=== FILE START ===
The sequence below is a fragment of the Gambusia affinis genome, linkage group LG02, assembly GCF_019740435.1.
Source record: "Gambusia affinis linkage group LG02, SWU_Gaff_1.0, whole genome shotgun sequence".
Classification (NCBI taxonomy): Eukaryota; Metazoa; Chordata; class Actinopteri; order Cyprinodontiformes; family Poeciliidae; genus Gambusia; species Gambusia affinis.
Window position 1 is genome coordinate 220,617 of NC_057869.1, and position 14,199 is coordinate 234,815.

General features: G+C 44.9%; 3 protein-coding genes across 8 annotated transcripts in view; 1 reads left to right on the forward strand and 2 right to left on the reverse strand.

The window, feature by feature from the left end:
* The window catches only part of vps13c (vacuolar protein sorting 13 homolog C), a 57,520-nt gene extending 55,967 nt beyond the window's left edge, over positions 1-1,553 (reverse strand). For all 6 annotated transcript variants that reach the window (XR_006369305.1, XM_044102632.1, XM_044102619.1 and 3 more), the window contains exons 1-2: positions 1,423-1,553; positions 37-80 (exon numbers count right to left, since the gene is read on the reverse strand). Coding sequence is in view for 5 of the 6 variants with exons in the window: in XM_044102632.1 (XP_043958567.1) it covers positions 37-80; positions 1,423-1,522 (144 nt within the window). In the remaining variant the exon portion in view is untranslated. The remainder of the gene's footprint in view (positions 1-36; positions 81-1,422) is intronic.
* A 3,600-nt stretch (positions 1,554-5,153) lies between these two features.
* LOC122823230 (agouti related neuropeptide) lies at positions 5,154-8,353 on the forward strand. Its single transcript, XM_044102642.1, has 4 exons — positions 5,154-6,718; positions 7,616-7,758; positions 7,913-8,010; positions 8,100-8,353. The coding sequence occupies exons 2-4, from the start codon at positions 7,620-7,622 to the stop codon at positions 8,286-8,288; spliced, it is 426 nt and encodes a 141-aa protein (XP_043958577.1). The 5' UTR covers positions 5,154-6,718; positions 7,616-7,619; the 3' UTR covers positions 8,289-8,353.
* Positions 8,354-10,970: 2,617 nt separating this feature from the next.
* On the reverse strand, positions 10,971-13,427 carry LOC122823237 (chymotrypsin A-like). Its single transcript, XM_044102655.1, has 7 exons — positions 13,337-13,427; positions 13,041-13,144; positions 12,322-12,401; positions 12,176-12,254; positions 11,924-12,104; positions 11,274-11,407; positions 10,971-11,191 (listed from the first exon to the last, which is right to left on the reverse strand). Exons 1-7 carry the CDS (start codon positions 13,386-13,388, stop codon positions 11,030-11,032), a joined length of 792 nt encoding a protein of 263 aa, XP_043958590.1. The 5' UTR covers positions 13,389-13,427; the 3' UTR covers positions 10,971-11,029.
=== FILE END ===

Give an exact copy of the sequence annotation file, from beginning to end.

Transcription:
The sequence below is a fragment of the Gambusia affinis genome, linkage group LG02, assembly GCF_019740435.1.
Source record: "Gambusia affinis linkage group LG02, SWU_Gaff_1.0, whole genome shotgun sequence".
Classification (NCBI taxonomy): Eukaryota; Metazoa; Chordata; class Actinopteri; order Cyprinodontiformes; family Poeciliidae; genus Gambusia; species Gambusia affinis.
Window position 1 is genome coordinate 220,617 of NC_057869.1, and position 14,199 is coordinate 234,815.

General features: G+C 44.9%; 3 protein-coding genes across 8 annotated transcripts in view; 1 reads left to right on the forward strand and 2 right to left on the reverse strand.

The window, feature by feature from the left end:
* The window catches only part of vps13c (vacuolar protein sorting 13 homolog C), a 57,520-nt gene extending 55,967 nt beyond the window's left edge, over positions 1-1,553 (reverse strand). For all 6 annotated transcript variants that reach the window (XR_006369305.1, XM_044102632.1, XM_044102619.1 and 3 more), the window contains exons 1-2: positions 1,423-1,553; positions 37-80 (exon numbers count right to left, since the gene is read on the reverse strand). Coding sequence is in view for 5 of the 6 variants with exons in the window: in XM_044102632.1 (XP_043958567.1) it covers positions 37-80; positions 1,423-1,522 (144 nt within the window). In the remaining variant the exon portion in view is untranslated. The remainder of the gene's footprint in view (positions 1-36; positions 81-1,422) is intronic.
* A 3,600-nt stretch (positions 1,554-5,153) lies between these two features.
* LOC122823230 (agouti related neuropeptide) lies at positions 5,154-8,353 on the forward strand. Its single transcript, XM_044102642.1, has 4 exons — positions 5,154-6,718; positions 7,616-7,758; positions 7,913-8,010; positions 8,100-8,353. The coding sequence occupies exons 2-4, from the start codon at positions 7,620-7,622 to the stop codon at positions 8,286-8,288; spliced, it is 426 nt and encodes a 141-aa protein (XP_043958577.1). The 5' UTR covers positions 5,154-6,718; positions 7,616-7,619; the 3' UTR covers positions 8,289-8,353.
* Positions 8,354-10,970: 2,617 nt separating this feature from the next.
* On the reverse strand, positions 10,971-13,427 carry LOC122823237 (chymotrypsin A-like). Its single transcript, XM_044102655.1, has 7 exons — positions 13,337-13,427; positions 13,041-13,144; positions 12,322-12,401; positions 12,176-12,254; positions 11,924-12,104; positions 11,274-11,407; positions 10,971-11,191 (listed from the first exon to the last, which is right to left on the reverse strand). Exons 1-7 carry the CDS (start codon positions 13,386-13,388, stop codon positions 11,030-11,032), a joined length of 792 nt encoding a protein of 263 aa, XP_043958590.1. The 5' UTR covers positions 13,389-13,427; the 3' UTR covers positions 10,971-11,029.